Many of us live thousands of miles away from Brazil, Indonesia and the Congo Basin, where the last stands of tropical rainforests still exist. It's easy to forget that each breath we take is connecting us to those remote ecosystems, and that we should care as much about their survival as our own.
Some of this you probably already know: Rainforests provide homes and habitats for more than 50 percent of the species on Earth as well as for millions of Indigenous communities. What's more, rainforests also serve as one of our key defenses against global warming by storing massive amounts of carbon. Over 40 percent of the world's oxygen is produced from the rainforests. It may sound clichéd, but the adage is true: Rainforests are the lungs of the planet. The root meaning of the word conspire is "to breathe together," so it's no exaggeration to say that we're all in a vast conspiracy with the world's rainforests.
Or, we should be.
Today, more than two-thirds of the world's tropical rainforests exist only as fragmented remnants. Industrial agribusiness, resource extraction, poor governance, illegal logging and the failure to recognize and respect the rights of forest peoples as well as global warming all threaten the continued existence of our planet's lungs (here's a great resource on threats facing the world's rainforests). It's as if humans have been on a smoking bender for a few hundred years, and, in spite of advanced lung cancer, we just can't stop ourselves from smoking that next pack.
North America and Europe are responsible for a large part of the consumer demand that drives rainforest destruction — which also means we can do something about it. Here's my effort to offer the most important steps you can take to stand with RAN in protecting the world's rainforests. This is by no means a comprehensive list, but these are my favorites. Please share your solutions as well!
- Become a Rainforest Lover
Perhaps the most important step to protecting our rainforests is falling in love with them. Educate yourself, your family and your friends about the beauty and remarkable importance of these ecosystems. Right now forest destruction is more profitable than forest protection. You can change that, and a great place to start is arming yourself with the facts. One of the best repositories of rainforest stories and facts is Mongabay.com. I would recommend starting your love affair with rainforests there.
Pulp from cleared rainforests is made into cheap copy paper, books, tissue and toilet paper and luxury shopping bags that are then sold to consumers in the United States, Europe and Asia. But it doesn't need to be this way. Top U.S. publishers are taking a stand and demanding rainforest safe paper, but they need your help. Here is a guide to rainforest-safe publishers and books so that you can support those companies that are doing their part and pressure the rest to shape up.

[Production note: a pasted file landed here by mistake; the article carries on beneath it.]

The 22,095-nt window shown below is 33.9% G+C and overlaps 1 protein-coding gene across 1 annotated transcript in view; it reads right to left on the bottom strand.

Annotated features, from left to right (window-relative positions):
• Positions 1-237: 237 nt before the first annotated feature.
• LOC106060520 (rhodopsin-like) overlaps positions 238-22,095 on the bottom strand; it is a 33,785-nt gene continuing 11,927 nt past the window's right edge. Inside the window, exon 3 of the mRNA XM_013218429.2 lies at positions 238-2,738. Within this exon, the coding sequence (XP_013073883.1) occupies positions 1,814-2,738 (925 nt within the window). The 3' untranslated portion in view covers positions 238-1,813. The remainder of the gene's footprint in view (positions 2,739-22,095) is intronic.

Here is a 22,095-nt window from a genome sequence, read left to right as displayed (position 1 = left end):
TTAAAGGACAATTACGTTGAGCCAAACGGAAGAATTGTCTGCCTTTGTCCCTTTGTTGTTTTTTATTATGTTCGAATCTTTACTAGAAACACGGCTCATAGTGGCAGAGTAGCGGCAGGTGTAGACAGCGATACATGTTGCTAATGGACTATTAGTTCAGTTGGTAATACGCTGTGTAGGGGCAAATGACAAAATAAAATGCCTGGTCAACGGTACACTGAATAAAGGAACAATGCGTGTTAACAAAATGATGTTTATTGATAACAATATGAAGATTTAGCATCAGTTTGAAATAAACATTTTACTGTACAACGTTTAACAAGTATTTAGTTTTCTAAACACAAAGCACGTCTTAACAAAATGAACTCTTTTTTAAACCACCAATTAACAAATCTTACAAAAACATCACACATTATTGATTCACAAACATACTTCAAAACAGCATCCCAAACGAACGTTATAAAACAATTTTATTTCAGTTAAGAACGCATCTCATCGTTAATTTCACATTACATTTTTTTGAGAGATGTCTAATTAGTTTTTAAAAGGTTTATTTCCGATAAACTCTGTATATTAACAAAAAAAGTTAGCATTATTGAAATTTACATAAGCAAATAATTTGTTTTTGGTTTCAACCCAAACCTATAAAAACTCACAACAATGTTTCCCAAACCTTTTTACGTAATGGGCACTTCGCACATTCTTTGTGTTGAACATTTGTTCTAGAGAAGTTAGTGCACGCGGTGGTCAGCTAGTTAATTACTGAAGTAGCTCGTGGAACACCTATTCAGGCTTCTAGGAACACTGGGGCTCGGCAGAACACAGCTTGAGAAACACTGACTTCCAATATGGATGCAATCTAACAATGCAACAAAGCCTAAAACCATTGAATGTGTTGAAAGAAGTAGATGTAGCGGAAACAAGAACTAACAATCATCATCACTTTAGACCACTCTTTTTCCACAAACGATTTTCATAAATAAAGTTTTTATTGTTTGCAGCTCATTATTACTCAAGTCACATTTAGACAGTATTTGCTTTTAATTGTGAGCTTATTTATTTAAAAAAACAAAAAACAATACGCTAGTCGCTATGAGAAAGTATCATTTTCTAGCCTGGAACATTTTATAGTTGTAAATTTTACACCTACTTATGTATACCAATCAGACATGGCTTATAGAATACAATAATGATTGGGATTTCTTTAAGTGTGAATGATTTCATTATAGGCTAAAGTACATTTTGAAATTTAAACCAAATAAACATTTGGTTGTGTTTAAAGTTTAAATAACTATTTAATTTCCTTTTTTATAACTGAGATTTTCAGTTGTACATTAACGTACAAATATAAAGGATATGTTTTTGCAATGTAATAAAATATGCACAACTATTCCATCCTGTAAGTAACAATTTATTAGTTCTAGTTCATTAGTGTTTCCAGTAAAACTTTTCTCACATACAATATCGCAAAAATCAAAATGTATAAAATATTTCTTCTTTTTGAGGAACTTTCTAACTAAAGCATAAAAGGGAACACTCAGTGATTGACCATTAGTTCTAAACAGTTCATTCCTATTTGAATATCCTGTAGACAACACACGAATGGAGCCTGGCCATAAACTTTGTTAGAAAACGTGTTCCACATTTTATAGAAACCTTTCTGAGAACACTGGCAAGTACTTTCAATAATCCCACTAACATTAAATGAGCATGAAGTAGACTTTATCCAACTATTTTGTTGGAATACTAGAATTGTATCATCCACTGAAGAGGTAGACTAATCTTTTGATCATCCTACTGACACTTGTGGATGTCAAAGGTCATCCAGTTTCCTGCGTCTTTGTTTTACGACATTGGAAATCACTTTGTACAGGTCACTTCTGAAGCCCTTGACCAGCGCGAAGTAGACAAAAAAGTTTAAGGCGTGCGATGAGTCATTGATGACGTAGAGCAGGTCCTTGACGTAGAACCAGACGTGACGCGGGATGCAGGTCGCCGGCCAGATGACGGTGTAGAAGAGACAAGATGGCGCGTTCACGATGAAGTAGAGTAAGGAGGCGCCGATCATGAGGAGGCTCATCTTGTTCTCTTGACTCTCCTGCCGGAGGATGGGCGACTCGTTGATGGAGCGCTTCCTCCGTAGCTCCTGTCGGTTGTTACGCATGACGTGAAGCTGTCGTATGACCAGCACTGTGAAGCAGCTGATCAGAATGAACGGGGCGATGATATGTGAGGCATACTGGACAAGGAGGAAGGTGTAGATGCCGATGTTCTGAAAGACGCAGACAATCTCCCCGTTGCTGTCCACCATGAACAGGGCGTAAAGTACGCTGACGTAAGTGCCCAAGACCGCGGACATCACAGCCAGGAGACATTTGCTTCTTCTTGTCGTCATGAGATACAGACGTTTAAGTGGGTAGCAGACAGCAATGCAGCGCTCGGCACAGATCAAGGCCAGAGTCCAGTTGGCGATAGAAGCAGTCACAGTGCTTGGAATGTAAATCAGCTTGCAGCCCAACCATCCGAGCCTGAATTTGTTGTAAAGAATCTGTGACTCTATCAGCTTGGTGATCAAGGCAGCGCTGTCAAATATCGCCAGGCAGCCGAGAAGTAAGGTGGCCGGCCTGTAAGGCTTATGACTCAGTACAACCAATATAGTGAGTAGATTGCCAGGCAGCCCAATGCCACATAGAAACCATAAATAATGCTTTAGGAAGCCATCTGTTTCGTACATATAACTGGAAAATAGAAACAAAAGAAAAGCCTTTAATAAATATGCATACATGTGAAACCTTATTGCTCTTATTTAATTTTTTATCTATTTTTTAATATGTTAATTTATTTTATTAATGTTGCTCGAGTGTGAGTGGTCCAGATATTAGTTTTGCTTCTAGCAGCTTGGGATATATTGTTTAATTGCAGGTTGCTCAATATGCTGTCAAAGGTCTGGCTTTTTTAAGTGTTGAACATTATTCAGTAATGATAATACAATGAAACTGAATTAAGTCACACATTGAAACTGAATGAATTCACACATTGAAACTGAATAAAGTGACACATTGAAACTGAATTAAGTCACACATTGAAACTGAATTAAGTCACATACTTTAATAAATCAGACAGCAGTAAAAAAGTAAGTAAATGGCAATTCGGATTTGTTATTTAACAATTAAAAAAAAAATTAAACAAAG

Believe it or not, palm oil is found in half of all packaged goods in the US — everything from cereal, cooking oil and candy bars to lipstick and soap — and its cultivation is one of the key causes of deforestation. Concerned customers have pushed companies like General Mills, Unilever and Nestle (to name just a few) to commit to source only responsible palm oil. Now it's Cargill's turn! As the company that buys more palm oil than any other company in the U.S., Cargill can make a big difference if they choose not to buy palm oil that hurts rainforests. Let Cargill know you care.
Raising money to help protect rainforests and forest peoples is easy and important. The Rainforest Foundation and Rainforest Action Network both have easy ways for you, your friends, and/or your classroom to raise critical funds that help forest peoples defend their rights to their traditional lands and to protect and preserve their natural resources.
It may not be readily obvious, but fossil fuels like coal and oil are a major threat to rainforests and rainforest communities alike. Oil extraction has increased dramatically in the Amazon, for instance, often with devastating social and environmental effects. The problem is not confined to the Amazon, however: A proposed pipeline for transporting oil from Canada's tar sands to refiners in the US would go right through the Great Bear Rainforest. Of course, once all that oil is burned it contributes to climate change. Coal is also a major part of the climate problem, contributing some 20% of annual greenhouse gas emissions. The US currently gets about half of its electricity from coal-fired power plants, earning it the title of "Climate Enemy #1." Our Global Finance Campaign is working to stop big banks from funding coal projects and thereby keeping us hooked on the dirty stuff. Sign up now and help us work to get America off of coal.
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